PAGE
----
May 13, 2016

Quotes on Rebellion by Albert Camus.

Raphaël Labbé/Flickr

His writing is intense and profound, like espresso, but a quadruple shot in strength and quantity. I suggest drinking some coffee or another caffeinated beverage when reading Camus.

The Rebel: An Essay on Man In Revolt was written in 1956; in 1957, Camus won the Nobel Prize for Literature.

He spoke boldly and honestly on the condition of man, or metaphysics. What is man and his/her/their place in this world?

These quotes give me the confidence to keep on going in difficult interpersonal relationships.

Particularly, they have made clear my need to forgive others who have hurt me. I used to respond by avoiding the person, but I never learned how to deal with it, instead running away and continuing to feel like the victim.

I think Camus would have included forgiveness as part of the act of rebellion. There is an open-heartedness and generosity in questioning what we are capable of—the shadow and light parts of ourselves we all possess.

Camus himself was not a white sheep. He had numerous love affairs, despite being married and having a family. I have to give Camus credit for being honest, because I don’t think many of us are if we really look inside ourselves. I was wrong for cutting people out of my life. I needed to put space and time between some people and myself, but I will eventually see them again.

When I do, I can be polite and work within my comfort zone while still being respectful. I can be righteous, but then I’d be alone, or I can forgive and accept that something happened I wished didn’t happen—that this world, this person is not perfect.

It is better to stay involved in this world, which includes the “bitter brew, harsh wind of the sea” from which we are born, and which remains “our first and our last love.”


“The real madness of excess dies or creates its own moderation. It does not cause death of others in order to create an alibi for itself. In its most extreme manifestations, it finds its limit, on which, like Kaliayev, it sacrifices itself if necessary. Moderation is not the opposite of rebellion. Rebellion in itself is moderation, and it demands, defends, and re-creates it throughout history and its eternal disturbances. The very origin of this value guarantees us that it can only be partially destroyed. Moderation, born of rebellion, can only live by rebellion. It is a perpetual conflict, continually created and mastered by the intelligence. It does not triumph either in the impossible or in the abyss. It finds its equilibrium through them. Whatever we may do, excess will always keep its place in the heart of man, in the place where solitude is found. We all carry within us our places of exile, our crimes and our ravages. But our task is not to unleash them on the world; it is to fight them in ourselves and in others. Rebellion, the secular will not to surrender of which Barres speaks, is still today at the basis of the struggle. Origin of form, source of real life, it keeps us always erect in the savage, formless movement of history.”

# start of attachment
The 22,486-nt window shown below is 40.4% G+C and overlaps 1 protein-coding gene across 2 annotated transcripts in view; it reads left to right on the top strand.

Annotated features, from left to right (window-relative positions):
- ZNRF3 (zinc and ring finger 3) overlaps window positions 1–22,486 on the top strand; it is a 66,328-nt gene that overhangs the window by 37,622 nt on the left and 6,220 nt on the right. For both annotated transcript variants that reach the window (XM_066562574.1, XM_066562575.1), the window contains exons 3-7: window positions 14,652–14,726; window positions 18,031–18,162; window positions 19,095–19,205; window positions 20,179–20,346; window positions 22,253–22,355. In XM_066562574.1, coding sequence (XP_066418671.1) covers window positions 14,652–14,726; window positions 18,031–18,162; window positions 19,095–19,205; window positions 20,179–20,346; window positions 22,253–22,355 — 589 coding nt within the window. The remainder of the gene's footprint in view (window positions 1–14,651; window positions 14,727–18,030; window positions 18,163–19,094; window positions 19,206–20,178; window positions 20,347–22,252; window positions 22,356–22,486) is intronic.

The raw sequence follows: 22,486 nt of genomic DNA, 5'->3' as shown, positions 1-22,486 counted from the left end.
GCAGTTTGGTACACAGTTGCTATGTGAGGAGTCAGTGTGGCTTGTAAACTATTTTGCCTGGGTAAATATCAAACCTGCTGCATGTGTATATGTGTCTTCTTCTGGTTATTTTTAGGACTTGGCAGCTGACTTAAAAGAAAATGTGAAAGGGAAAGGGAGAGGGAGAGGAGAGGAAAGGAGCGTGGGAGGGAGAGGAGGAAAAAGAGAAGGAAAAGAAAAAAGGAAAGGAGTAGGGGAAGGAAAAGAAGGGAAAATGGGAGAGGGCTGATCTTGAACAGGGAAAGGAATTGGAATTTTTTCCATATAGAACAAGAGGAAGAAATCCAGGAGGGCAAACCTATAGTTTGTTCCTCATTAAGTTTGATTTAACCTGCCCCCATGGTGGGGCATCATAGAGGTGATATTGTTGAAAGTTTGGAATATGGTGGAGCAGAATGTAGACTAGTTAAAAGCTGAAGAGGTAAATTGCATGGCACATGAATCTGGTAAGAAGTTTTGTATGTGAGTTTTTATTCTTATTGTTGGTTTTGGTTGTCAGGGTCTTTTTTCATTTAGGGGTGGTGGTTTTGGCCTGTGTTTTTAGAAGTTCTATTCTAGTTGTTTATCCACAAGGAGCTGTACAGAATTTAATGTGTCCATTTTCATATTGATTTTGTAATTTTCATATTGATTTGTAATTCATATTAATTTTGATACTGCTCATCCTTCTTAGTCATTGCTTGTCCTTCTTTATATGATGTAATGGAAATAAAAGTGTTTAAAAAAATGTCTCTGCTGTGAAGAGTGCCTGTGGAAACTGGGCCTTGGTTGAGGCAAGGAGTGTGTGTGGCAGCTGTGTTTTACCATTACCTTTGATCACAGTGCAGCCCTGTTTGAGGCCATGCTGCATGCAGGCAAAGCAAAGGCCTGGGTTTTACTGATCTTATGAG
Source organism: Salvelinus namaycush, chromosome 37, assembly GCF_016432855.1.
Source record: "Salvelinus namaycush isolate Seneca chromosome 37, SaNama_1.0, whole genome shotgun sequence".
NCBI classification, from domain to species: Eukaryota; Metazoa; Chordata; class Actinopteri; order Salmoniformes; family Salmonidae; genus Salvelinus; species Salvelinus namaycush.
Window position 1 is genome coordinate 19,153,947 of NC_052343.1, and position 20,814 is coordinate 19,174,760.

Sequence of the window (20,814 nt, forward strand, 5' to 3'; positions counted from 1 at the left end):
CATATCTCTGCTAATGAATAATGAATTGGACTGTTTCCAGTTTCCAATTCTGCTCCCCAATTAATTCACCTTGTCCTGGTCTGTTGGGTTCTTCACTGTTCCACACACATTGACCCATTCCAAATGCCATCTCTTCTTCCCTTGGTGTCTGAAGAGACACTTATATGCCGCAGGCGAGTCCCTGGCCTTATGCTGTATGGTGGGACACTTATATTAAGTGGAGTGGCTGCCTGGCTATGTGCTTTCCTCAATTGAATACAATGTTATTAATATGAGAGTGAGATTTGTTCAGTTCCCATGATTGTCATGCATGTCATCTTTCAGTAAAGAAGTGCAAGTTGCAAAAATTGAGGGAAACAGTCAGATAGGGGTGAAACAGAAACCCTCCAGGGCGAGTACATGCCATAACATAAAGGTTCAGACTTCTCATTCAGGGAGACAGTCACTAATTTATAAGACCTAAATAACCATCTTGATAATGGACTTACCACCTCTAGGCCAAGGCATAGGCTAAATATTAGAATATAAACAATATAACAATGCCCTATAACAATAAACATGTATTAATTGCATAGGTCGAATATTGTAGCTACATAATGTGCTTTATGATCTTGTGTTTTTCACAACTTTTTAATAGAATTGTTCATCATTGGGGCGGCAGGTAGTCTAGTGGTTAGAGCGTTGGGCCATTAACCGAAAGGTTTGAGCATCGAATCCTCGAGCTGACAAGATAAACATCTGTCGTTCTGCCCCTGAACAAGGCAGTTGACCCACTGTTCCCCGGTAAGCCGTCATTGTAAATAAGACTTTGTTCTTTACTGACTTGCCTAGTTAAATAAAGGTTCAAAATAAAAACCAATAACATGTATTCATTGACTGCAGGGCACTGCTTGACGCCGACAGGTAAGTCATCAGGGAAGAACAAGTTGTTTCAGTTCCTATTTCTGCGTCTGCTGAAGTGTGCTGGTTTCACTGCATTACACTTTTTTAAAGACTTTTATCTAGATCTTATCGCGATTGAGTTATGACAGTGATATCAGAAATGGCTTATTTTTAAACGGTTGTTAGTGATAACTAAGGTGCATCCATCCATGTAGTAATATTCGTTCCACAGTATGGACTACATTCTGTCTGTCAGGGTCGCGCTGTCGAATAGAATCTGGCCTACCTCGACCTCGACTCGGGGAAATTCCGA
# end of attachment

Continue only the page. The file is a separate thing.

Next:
“Suffering, sometimes, turns away from too painful expressions of happiness.”


“At this limit, the “We are” paradoxically defines a new form of individualism. “We are” in terms of history, and history must reckon with this “We are,” which must in its turn keep its place in history. I have need of others who have need of me and of each other. Every collective action, every form of society, supposes a discipline, and the individual, without this discipline, is only a stranger, bowed down under the weight of an inimical collectivity. But society and discipline lose their direction if they deny the “We are.” I alone, in one sense, support the common dignity that I cannot allow either myself or others to debase. This individualism is in no sense pleasure; it is perpetual struggle, and, sometimes, unparalleled joy when it reaches the heights of proud compassion.”


“The mutual understanding and communication discovered by rebellion can survive only in the free exchange of conversation. Every ambiguity, every misunderstanding, leads to death; clear language and simple words are the only salvation from this death.”


“At this meridian of thought, the rebel thus rejects divinity in order to share in the struggles and destiny of all men. We shall choose Ithaca, the faithful land, frugal and audacious thought, lucid action, and the generosity of the man who understands. In the light, the earth remains our first and our last love. Our brothers are breathing under the same sky as we; justice is a living thing. Now is born, that strange joy which helps one live and die; and which we shall never postpone to a later time. On the sorrowing earth it is the unresting thorn, the bitter brew, the harsh wind of the sea, the old and the new dawn.”


Author: Stephanie Lee

Editor: Toby Israel

Image: Raphaël Labbé/Flickr

Leave a Thoughtful Comment

Read 0 comments and reply

Top Contributors Latest

Stephanie Lee